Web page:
The bull now makes a rush at another horseman. The borse dexterously veers 3) aside. The bull rushes on, but the knight wounds him severely in the flank with his lance. The Tauridors now appear armed with darts. They rush with extraordinary swiftness and dexterity at the infuriate animal, plant their galling weapons in different parts of his body, and scud away. To some of their darts are affixed fireworks, which ignite 4) by the pressure of the stab. The animal is then as bewildered as infuriate. The amphitheatre echoes to his roaring, and witnesses the greatest efforts of his rage. He flies at all, staggering and streaming with blood; at length, breathless and exhausted, he stands at bay'), his black swollen tongue hanging out, and his mouth covered with foam.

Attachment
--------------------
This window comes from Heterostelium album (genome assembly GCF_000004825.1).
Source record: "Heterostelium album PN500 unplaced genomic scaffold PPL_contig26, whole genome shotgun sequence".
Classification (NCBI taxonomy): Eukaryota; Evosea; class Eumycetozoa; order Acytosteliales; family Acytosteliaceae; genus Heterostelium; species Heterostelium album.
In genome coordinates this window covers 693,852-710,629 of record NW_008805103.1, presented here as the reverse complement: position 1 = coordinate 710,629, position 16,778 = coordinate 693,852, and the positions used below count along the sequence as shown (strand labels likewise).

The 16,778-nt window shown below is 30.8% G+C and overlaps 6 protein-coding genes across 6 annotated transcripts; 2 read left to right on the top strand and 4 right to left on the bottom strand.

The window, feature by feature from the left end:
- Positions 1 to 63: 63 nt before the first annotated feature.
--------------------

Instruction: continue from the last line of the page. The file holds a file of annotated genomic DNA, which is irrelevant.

'Tis horrible. Throughout, a stranger's feeling are for the bull, although this even the fairest Spaniard cannot comprehend. As it is now evident, that the noble victim can only amuse them by his death, there is a universal cry for the Matador, and the Matador, gaily dressed, appears amid a loud cheer. The Matador is a great artist. Strong nerves must combine with great quickness and great experience to form an accomplished Matador. It is a rare character, highly prized. Their fame exists after their death, and different cities pride themselves on producing or possessing the eminent.
The Matador plants himself before the bull, and shakes a red cloak suspended over a drawn sword. This last insult excites the lingering energy of the dying hero. He makes a violent charge: the mantle falls over his face, the sword enters his spine, and he falls amid thundering shouts. The death is instantaneous, without a struggle and without a groan. A car, decorated with flowers and ribbons, and drawn by oxen, now appears, and bears off the body in triumph.